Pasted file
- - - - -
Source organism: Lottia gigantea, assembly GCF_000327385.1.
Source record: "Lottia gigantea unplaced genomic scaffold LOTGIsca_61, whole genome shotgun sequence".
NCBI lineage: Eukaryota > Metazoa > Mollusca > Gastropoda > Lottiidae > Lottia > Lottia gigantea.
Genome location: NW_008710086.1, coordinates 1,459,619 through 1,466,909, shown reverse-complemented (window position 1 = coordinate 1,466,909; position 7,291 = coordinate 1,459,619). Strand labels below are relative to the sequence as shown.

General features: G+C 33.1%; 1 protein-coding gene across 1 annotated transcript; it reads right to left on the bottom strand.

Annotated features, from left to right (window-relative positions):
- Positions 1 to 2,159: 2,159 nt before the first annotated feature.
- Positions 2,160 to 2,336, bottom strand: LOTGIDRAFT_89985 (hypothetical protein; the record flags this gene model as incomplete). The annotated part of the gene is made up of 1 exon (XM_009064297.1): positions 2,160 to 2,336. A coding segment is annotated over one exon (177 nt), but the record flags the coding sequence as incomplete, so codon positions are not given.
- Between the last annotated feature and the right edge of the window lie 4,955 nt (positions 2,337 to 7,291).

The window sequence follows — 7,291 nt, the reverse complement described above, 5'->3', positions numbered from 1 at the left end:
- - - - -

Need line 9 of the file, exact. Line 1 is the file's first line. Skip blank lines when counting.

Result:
- Between the last annotated feature and the right edge of the window lie 4,955 nt (positions 2,337 to 7,291).